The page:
IDF: No alternative for security fence

Despite protests, army says physical barrier is only way to stop terrorists.

judean desert 298 88 (photo credit: Ministry of Foreign Affairs)
judean desert 298 88
(photo credit: Ministry of Foreign Affairs)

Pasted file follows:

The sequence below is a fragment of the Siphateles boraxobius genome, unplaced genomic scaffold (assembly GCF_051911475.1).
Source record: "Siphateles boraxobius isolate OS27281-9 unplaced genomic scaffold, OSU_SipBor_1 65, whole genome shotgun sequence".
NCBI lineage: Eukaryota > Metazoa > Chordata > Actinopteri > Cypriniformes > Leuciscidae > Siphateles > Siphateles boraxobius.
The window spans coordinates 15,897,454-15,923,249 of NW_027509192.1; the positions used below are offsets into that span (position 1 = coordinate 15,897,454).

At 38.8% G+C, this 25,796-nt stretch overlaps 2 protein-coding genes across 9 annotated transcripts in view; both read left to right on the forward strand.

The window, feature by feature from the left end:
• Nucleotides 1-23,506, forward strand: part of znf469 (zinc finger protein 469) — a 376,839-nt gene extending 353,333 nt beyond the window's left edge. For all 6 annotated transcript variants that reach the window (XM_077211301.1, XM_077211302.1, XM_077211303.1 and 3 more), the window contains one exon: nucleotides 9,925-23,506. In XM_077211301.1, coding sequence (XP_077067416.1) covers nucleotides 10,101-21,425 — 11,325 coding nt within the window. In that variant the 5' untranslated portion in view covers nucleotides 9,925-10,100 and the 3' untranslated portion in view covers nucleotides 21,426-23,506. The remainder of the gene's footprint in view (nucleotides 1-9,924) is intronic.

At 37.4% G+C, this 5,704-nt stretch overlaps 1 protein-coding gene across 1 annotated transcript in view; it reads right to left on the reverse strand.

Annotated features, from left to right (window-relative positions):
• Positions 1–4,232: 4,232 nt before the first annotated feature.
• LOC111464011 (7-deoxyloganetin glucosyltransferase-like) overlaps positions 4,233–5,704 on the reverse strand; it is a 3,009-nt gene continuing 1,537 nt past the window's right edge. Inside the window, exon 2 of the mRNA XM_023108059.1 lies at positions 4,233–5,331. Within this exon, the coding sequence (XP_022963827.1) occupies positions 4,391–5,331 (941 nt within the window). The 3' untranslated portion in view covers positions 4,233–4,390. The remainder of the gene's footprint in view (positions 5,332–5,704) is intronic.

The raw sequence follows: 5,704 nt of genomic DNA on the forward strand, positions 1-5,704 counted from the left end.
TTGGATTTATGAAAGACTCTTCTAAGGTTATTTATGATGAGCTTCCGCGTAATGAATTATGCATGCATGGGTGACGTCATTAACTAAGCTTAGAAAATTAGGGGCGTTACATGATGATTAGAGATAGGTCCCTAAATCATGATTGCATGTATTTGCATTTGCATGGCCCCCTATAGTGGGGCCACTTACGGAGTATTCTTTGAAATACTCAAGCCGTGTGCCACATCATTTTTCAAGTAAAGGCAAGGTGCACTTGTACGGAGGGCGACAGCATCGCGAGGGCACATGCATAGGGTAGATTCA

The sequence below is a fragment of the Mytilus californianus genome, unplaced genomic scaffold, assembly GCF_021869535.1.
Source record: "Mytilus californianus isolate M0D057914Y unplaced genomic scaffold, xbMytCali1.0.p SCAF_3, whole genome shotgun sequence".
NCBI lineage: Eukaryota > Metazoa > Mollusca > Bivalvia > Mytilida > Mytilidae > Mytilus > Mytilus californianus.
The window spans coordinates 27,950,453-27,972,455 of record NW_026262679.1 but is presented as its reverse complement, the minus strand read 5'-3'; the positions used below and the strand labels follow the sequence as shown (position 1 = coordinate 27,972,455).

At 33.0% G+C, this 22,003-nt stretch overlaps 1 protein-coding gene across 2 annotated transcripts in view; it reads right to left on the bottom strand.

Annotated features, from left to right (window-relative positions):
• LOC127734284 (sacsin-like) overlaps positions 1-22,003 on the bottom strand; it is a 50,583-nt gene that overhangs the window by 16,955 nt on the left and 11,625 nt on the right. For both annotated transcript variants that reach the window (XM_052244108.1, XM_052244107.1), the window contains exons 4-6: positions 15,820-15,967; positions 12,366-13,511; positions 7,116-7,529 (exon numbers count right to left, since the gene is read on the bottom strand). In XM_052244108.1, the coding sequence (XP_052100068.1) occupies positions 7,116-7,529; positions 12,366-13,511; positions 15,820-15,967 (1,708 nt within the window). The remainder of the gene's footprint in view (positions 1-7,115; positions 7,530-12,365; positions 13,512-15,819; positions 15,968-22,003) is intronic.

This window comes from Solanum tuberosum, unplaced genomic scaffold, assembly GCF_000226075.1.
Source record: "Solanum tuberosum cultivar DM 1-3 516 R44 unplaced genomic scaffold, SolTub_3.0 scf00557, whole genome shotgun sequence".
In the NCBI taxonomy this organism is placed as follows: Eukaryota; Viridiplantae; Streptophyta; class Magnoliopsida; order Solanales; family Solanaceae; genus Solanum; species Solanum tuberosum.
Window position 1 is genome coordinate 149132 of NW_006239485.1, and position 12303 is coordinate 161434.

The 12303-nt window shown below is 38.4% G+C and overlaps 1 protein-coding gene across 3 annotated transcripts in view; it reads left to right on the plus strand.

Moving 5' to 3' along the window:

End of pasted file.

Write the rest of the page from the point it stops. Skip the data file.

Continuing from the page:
Despite protests by Green groups and orders by Defense Minister Amir Peretz to come up with "technological alternatives," the IDF, a senior officer told The Jerusalem Post over the weekend, has decided there is no choice but to construct a physical structure along the 30 kilometers of the security barrier that run through the Judean Desert. In January, Peretz ordered that construction in the area be suspended after environmentalists and settlers argued the barrier would scar the landscape, harm wildlife and disrupt the ecosystem. The route runs 30 km. from Metzadot Yehuda (Beit Yatir) to Nahal Tavor. Peretz's decision followed a request by a number of Knesset members. But senior officers in the Central Command told the Post there was "no alternative to a physical barrier" and that the only way to stop terrorist infiltrations from the south was to erect a fence. Deputy OC Central Command Brig.-Gen. Kobi Barak is in charge of the construction and is scheduled to present a new plan to Peretz for approval in the coming weeks. According to details of the plan obtained exclusively by the Post, a security fence will be erected along 25 km. of the 30-km route. The five-km. mountainous section between Mount Hezron and Mount Holet will be protected by radars and other sensors. According to Barak's plan, the route will include a physical barrier like most of the eastern security fence set to run from Gilboa in the Galilee down to Meitar near Beersheba, which is scheduled to be completed by the end of 2008. The barrier in the Judean Desert, however, will be two-thirds the height and will be 30 meters wide - including a patrol road - instead of the standard 50. "Wherever there isn't a fence there are terrorist and criminal infiltrations," a top Central Command officer said. Barak has also designed special "rabbit holes" in the fence to enable hyraxes - common in the Judean Desert - to cross. There will also be larger holes, to accommodate other animals, that will be equipped with radar to warn security forces of possible terrorist infiltrations. "We are doing the utmost to prevent harm to the environment," a senior Central Command officer said. "But at the end of the day, there is no alternative to a physical barrier and a fence is the only way to guarantee Israel's security."